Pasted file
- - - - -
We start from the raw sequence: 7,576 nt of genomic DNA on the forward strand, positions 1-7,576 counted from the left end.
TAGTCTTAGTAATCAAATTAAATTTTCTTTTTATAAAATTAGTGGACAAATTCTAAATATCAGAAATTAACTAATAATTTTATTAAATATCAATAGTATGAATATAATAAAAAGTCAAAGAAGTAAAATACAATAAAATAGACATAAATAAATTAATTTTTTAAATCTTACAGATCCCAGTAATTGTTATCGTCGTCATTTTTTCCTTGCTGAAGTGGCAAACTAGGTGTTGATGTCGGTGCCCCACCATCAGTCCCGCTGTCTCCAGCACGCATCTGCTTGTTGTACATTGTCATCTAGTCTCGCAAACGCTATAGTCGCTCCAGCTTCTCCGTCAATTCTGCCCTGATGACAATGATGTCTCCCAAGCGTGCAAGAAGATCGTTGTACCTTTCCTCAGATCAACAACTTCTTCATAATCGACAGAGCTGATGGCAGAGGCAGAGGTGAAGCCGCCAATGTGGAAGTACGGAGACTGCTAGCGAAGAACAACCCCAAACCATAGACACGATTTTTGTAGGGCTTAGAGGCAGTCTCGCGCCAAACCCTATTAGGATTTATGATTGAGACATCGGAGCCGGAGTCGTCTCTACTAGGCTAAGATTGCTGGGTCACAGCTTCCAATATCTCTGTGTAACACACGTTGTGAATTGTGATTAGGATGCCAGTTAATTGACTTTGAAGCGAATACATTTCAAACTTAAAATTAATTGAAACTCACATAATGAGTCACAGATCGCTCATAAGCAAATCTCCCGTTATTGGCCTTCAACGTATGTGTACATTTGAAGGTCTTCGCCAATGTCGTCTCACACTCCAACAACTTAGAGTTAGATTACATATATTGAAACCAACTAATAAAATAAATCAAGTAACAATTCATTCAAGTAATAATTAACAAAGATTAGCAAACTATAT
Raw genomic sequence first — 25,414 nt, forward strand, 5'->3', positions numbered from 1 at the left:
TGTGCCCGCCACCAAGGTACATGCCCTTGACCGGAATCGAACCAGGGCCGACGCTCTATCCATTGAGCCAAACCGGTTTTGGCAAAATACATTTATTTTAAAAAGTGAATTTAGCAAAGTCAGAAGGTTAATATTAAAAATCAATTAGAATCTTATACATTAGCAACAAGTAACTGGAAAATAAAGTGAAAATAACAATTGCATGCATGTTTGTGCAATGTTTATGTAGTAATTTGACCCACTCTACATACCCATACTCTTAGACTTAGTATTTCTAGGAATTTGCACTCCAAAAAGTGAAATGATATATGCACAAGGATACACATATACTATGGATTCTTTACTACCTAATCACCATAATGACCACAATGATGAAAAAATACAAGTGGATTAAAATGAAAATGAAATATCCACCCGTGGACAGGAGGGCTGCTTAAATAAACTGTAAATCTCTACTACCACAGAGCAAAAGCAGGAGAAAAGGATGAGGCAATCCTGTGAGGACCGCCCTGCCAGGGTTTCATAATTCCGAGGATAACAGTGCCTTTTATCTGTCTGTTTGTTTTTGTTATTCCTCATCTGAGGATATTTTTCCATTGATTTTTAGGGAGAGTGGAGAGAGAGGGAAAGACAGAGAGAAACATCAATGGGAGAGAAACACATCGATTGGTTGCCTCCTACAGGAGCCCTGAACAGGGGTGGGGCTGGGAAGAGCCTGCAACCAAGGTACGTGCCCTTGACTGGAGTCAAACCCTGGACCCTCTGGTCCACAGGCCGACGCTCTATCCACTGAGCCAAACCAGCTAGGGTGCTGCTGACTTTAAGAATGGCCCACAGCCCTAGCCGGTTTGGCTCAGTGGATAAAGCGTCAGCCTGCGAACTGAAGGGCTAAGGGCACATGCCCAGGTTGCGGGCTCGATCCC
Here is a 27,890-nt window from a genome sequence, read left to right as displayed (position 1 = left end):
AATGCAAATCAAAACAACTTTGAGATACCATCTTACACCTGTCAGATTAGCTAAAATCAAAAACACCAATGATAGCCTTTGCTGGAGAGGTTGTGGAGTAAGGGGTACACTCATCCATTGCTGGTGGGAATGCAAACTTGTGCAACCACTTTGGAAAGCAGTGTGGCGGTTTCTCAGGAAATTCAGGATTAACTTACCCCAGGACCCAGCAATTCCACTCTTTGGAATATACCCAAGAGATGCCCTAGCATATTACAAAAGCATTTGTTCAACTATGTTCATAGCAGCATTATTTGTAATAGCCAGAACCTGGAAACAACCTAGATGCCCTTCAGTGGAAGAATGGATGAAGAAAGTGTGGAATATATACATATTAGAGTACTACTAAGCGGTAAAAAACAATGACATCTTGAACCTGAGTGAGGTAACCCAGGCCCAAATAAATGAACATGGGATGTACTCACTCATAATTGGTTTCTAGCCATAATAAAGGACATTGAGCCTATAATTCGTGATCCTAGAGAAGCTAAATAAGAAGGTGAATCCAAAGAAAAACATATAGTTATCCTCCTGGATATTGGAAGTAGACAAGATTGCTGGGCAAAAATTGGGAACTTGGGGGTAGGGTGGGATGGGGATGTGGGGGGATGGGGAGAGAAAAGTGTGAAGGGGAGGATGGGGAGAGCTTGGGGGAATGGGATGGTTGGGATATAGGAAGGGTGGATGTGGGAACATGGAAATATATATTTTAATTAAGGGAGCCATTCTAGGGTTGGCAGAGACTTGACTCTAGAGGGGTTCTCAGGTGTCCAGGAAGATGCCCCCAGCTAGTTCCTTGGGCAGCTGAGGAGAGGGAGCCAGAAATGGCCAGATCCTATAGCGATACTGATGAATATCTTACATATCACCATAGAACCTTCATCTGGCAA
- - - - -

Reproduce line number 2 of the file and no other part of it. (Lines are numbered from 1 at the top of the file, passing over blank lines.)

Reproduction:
TAGTCTTAGTAATCAAATTAAATTTTCTTTTTATAAAATTAGTGGACAAATTCTAAATATCAGAAATTAACTAATAATTTTATTAAATATCAATAGTATGAATATAATAAAAAGTCAAAGAAGTAAAATACAATAAAATAGACATAAATAAATTAATTTTTTAAATCTTACAGATCCCAGTAATTGTTATCGTCGTCATTTTTTCCTTGCTGAAGTGGCAAACTAGGTGTTGATGTCGGTGCCCCACCATCAGTCCCGCTGTCTCCAGCACGCATCTGCTTGTTGTACATTGTCATCTAGTCTCGCAAACGCTATAGTCGCTCCAGCTTCTCCGTCAATTCTGCCCTGATGACAATGATGTCTCCCAAGCGTGCAAGAAGATCGTTGTACCTTTCCTCAGATCAACAACTTCTTCATAATCGACAGAGCTGATGGCAGAGGCAGAGGTGAAGCCGCCAATGTGGAAGTACGGAGACTGCTAGCGAAGAACAACCCCAAACCATAGACACGATTTTTGTAGGGCTTAGAGGCAGTCTCGCGCCAAACCCTATTAGGATTTATGATTGAGACATCGGAGCCGGAGTCGTCTCTACTAGGCTAAGATTGCTGGGTCACAGCTTCCAATATCTCTGTGTAACACACGTTGTGAATTGTGATTAGGATGCCAGTTAATTGACTTTGAAGCGAATACATTTCAAACTTAAAATTAATTGAAACTCACATAATGAGTCACAGATCGCTCATAAGCAAATCTCCCGTTATTGGCCTTCAACGTATGTGTACATTTGAAGGTCTTCGCCAATGTCGTCTCACACTCCAACAACTTAGAGTTAGATTACATATATTGAAACCAACTAATAAAATAAATCAAGTAACAATTCATTCAAGTAATAATTAACAAAGATTAGCAAACTATAT